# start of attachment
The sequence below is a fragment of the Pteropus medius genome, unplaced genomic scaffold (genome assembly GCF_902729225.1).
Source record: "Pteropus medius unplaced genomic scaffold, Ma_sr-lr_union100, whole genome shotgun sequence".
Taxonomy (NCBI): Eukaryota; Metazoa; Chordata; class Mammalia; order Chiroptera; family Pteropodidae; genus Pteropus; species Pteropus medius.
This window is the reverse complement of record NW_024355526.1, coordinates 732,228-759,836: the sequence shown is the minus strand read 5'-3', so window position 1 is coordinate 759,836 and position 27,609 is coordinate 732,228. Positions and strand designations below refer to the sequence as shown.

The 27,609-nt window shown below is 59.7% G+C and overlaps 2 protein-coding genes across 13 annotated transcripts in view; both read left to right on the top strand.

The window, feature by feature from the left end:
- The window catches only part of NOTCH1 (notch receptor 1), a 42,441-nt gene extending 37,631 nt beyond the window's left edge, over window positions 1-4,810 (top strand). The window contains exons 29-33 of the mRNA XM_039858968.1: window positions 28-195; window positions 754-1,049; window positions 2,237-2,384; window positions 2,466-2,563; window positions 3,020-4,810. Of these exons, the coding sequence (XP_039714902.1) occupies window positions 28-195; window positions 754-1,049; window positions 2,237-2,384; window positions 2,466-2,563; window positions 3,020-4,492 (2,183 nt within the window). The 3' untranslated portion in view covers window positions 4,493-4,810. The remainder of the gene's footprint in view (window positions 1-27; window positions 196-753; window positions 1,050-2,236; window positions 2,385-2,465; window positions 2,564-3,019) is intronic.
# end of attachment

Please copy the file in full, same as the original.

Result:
The sequence below is a fragment of the Pteropus medius genome, unplaced genomic scaffold (genome assembly GCF_902729225.1).
Source record: "Pteropus medius unplaced genomic scaffold, Ma_sr-lr_union100, whole genome shotgun sequence".
Taxonomy (NCBI): Eukaryota; Metazoa; Chordata; class Mammalia; order Chiroptera; family Pteropodidae; genus Pteropus; species Pteropus medius.
This window is the reverse complement of record NW_024355526.1, coordinates 732,228-759,836: the sequence shown is the minus strand read 5'-3', so window position 1 is coordinate 759,836 and position 27,609 is coordinate 732,228. Positions and strand designations below refer to the sequence as shown.

The 27,609-nt window shown below is 59.7% G+C and overlaps 2 protein-coding genes across 13 annotated transcripts in view; both read left to right on the top strand.

The window, feature by feature from the left end:
- The window catches only part of NOTCH1 (notch receptor 1), a 42,441-nt gene extending 37,631 nt beyond the window's left edge, over window positions 1-4,810 (top strand). The window contains exons 29-33 of the mRNA XM_039858968.1: window positions 28-195; window positions 754-1,049; window positions 2,237-2,384; window positions 2,466-2,563; window positions 3,020-4,810. Of these exons, the coding sequence (XP_039714902.1) occupies window positions 28-195; window positions 754-1,049; window positions 2,237-2,384; window positions 2,466-2,563; window positions 3,020-4,492 (2,183 nt within the window). The 3' untranslated portion in view covers window positions 4,493-4,810. The remainder of the gene's footprint in view (window positions 1-27; window positions 196-753; window positions 1,050-2,236; window positions 2,385-2,465; window positions 2,564-3,019) is intronic.